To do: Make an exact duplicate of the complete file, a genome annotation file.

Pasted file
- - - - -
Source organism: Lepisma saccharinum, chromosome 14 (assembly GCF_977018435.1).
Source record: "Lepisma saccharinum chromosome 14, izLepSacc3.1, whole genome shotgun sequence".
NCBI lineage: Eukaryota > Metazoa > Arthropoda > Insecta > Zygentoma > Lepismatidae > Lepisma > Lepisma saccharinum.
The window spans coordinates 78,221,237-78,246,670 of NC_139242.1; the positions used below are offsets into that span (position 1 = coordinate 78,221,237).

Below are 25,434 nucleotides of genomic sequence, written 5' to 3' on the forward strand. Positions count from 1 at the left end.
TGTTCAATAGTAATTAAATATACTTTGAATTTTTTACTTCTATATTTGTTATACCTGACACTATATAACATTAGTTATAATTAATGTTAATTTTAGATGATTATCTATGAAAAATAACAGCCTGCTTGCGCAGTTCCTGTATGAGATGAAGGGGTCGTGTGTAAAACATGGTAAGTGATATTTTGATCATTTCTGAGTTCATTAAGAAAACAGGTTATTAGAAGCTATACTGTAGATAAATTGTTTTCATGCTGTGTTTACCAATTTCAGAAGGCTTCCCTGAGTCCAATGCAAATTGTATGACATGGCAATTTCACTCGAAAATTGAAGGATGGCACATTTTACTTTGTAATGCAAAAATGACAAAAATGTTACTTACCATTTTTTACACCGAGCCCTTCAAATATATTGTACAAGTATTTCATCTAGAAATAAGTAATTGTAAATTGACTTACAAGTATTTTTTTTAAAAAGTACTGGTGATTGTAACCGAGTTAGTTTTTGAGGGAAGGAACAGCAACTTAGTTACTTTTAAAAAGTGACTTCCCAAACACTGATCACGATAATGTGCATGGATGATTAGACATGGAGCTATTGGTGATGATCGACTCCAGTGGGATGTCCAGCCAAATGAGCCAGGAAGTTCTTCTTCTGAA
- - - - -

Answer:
Source organism: Lepisma saccharinum, chromosome 14 (assembly GCF_977018435.1).
Source record: "Lepisma saccharinum chromosome 14, izLepSacc3.1, whole genome shotgun sequence".
NCBI lineage: Eukaryota > Metazoa > Arthropoda > Insecta > Zygentoma > Lepismatidae > Lepisma > Lepisma saccharinum.
The window spans coordinates 78,221,237-78,246,670 of NC_139242.1; the positions used below are offsets into that span (position 1 = coordinate 78,221,237).

Below are 25,434 nucleotides of genomic sequence, written 5' to 3' on the forward strand. Positions count from 1 at the left end.
TGTTCAATAGTAATTAAATATACTTTGAATTTTTTACTTCTATATTTGTTATACCTGACACTATATAACATTAGTTATAATTAATGTTAATTTTAGATGATTATCTATGAAAAATAACAGCCTGCTTGCGCAGTTCCTGTATGAGATGAAGGGGTCGTGTGTAAAACATGGTAAGTGATATTTTGATCATTTCTGAGTTCATTAAGAAAACAGGTTATTAGAAGCTATACTGTAGATAAATTGTTTTCATGCTGTGTTTACCAATTTCAGAAGGCTTCCCTGAGTCCAATGCAAATTGTATGACATGGCAATTTCACTCGAAAATTGAAGGATGGCACATTTTACTTTGTAATGCAAAAATGACAAAAATGTTACTTACCATTTTTTACACCGAGCCCTTCAAATATATTGTACAAGTATTTCATCTAGAAATAAGTAATTGTAAATTGACTTACAAGTATTTTTTTTAAAAAGTACTGGTGATTGTAACCGAGTTAGTTTTTGAGGGAAGGAACAGCAACTTAGTTACTTTTAAAAAGTGACTTCCCAAACACTGATCACGATAATGTGCATGGATGATTAGACATGGAGCTATTGGTGATGATCGACTCCAGTGGGATGTCCAGCCAAATGAGCCAGGAAGTTCTTCTTCTGAA